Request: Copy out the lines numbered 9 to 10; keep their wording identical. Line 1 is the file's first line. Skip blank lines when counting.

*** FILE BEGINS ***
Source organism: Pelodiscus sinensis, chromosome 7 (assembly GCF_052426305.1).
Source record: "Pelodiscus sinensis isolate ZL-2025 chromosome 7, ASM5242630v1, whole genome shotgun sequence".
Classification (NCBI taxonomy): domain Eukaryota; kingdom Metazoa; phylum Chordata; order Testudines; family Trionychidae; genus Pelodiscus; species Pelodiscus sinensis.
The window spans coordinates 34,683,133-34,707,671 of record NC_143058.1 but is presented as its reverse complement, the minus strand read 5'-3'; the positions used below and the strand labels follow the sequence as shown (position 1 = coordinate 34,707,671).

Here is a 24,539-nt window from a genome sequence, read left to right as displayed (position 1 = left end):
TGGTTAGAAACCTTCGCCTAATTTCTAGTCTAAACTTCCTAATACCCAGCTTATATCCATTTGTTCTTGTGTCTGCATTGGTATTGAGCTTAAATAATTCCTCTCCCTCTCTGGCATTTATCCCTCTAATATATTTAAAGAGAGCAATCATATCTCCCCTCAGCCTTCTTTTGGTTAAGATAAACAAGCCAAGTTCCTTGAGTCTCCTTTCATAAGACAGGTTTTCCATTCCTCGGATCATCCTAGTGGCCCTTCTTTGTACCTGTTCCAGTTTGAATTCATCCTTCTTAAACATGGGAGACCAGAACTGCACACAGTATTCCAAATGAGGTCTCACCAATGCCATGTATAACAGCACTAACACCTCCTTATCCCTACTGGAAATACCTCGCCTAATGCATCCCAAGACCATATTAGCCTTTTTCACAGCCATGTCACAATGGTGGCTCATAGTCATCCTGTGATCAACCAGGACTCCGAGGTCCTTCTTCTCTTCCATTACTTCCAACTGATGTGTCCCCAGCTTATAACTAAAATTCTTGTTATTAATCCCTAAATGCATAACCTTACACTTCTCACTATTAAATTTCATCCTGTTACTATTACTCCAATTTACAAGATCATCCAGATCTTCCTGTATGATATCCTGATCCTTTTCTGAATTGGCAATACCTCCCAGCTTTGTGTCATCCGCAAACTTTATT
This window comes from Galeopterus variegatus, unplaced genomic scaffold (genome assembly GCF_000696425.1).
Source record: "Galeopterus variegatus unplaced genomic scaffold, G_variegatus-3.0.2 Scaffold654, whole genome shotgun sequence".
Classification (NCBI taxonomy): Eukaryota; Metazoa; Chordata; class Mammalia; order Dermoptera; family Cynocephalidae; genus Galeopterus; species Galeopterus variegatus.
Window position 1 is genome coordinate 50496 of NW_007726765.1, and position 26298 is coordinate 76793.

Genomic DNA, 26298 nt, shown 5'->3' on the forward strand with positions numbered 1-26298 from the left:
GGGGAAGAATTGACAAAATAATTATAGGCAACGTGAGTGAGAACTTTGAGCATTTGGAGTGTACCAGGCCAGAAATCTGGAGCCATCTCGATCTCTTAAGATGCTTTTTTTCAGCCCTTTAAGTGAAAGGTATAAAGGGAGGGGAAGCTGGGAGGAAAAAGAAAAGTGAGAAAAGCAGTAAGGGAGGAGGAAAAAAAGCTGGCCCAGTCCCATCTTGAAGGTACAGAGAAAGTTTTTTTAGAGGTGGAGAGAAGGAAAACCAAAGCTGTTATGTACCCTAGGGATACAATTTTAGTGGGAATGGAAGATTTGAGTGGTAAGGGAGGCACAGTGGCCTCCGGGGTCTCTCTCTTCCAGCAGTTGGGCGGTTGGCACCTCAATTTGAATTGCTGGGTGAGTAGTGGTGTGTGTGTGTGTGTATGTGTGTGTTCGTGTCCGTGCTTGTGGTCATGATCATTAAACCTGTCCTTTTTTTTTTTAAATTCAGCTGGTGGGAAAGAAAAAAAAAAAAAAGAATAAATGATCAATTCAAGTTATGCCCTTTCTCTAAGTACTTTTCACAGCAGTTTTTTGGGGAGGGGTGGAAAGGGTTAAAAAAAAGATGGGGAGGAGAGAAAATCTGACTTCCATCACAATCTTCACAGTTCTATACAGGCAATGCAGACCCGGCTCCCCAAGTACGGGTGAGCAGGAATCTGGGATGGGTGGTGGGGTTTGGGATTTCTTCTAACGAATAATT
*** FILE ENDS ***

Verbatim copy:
Classification (NCBI taxonomy): Eukaryota; Metazoa; Chordata; class Mammalia; order Dermoptera; family Cynocephalidae; genus Galeopterus; species Galeopterus variegatus.
Window position 1 is genome coordinate 50496 of NW_007726765.1, and position 26298 is coordinate 76793.